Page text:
David Cameron is entering last chance saloon territory with EU leaders

Written by David Herdson on 16 February 2016 in Opinion
European Council president Donald Tusk is in listening mode right now, but that may well not be the case next month.

If there’s one thing the EU really excels at, it’s procedure. With the possible exception of the UN, no other international organisation can devote so much time and effort to the business of hammering out words and holding meetings.

This year alone, five meetings of the European Council are scheduled and history suggests that more will end up being held. Such frequent get-togethers might be seen as proof of a desire to get to grips with Europe’s pressing issues of the day. Far from it. The fact that so many meetings are scheduled – the next one after this weekend’s being only four weeks later – provides ample excuse to kick difficult decisions down the road.

The reality is that until a crisis becomes acute, the perceived cost of rushing an agreement is higher than the cost of delay.

That’s been the case with the migrant crisis, in the face of all evidence. Right now, the human, social and political cost of not having acted decisively on the migrant crisis is huge: the Schengen Agreement lies in tatters, thousands of migrants have died, millions are on the move (on average, two thousand per day are arriving in Europe this year so far), and anti-immigration feelings have been inflamed across the continent.

Yet still the EU elite doesn’t get it. Donald Tusk said this week that the EU had "no more than two months to get things under control": in other words, the opportunity to reach a solution at this week’s summit can be let slip, which almost certainly means that it will be let slip.

That is both blessing and curse for David Cameron. The Council agenda has only two main items: the migrant crisis and Cameron’s UK-EU negotiations (of which the negotiations come first).

The tacit inference that dealing with the migrant crisis can slip gives Cameron more opportunity to reach agreement on his priority. On the other hand, firstly, it’s far from a done deal and might also slip to March or later, and secondly, the longer the migrant crisis goes on, the worse the backdrop for those campaigning to keep Britain in the EU.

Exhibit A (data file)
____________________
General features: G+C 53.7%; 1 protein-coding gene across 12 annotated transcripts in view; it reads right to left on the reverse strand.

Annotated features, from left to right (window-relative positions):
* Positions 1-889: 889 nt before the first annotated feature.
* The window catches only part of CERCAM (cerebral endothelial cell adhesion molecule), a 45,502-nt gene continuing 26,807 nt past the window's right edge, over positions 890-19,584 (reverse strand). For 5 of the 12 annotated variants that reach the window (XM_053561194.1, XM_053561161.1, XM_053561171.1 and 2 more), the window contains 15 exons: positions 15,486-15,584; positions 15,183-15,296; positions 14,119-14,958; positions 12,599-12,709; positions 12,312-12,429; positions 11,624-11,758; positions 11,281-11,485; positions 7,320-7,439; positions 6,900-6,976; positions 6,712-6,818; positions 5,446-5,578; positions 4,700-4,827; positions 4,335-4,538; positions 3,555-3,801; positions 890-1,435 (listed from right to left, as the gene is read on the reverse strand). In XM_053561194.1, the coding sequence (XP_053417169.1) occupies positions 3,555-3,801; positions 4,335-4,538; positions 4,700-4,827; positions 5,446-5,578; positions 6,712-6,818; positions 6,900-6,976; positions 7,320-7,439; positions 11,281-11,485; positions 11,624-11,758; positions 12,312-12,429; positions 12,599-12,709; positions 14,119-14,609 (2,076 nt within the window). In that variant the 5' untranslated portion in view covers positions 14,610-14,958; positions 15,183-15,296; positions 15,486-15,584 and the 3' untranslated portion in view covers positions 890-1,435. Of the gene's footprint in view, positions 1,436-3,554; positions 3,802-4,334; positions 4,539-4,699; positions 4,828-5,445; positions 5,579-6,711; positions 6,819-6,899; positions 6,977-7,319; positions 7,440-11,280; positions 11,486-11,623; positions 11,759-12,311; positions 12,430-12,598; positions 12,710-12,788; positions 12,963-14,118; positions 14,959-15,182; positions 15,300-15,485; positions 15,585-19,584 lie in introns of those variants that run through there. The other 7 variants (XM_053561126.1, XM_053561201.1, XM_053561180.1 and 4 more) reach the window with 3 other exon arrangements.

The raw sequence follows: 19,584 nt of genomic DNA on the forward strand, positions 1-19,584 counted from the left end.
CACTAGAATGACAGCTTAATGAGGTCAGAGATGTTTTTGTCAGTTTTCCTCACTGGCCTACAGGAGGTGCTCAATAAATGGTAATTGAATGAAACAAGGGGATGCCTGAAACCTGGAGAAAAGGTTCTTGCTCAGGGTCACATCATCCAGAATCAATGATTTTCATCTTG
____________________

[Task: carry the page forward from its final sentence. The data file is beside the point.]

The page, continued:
All of which puts a huge amount of pressure on Cameron make that agreement this week. A referendum in June is undoubtedly his preference given the mood music the media’s being fed, allowing Cameron to capitalise on infighting between the Leave campaigns as well as minimising as far as possible splits within the Conservatives (at least, compared with what they’d be like were the referendum not until the autumn or 2017).

Furthermore, Tusk has given Cameron his chance this week; if the PM can’t grasp it and sell the draft to his EU colleagues then he’ll be second priority at best in March.

And if he’s going to change the dynamic of the debate in Britain, which has run heavily against him since the draft was first published, then not only does he need to sell it in full to his opposite numbers but he needs more on top: a mighty big ask, of him and of them.

The problem is that asking the EU and its members to agree to the document at the first sitting and as written sounds and feels dangerously like an ultimatum; it’s not the way things are done. The way things are done is to talk, give a little here, a little there, trade this for that and produce a compromise composite document some months down the line. To other members and to the EU itself, it’s not an urgent matter particularly when set next to the migrant crisis.

Except it should be, assuming that they’re interested in keeping Britain on board. The two polls released since the draft paper was published both showed swings in favour of Leave. To demand that Britain dilute further the ‘pretty thin gruel’ will simply push more of the public and more Conservative politicians into supporting exit, seemingly confirming the Leavers assertions that the EU is fundamentally unreformable and that Britain faces a hostile majority.

The way the dynamics of the campaign are going, there can be only one outcome: to add another instance to history whereby a former elite is left scratching its collective head and wondering ‘how did that happen?’. Maybe they could schedule the question for a future meeting.



David Herdson is a political analyst who writes a regular column on the Political Betting website and tweets at @DavidHerdson.


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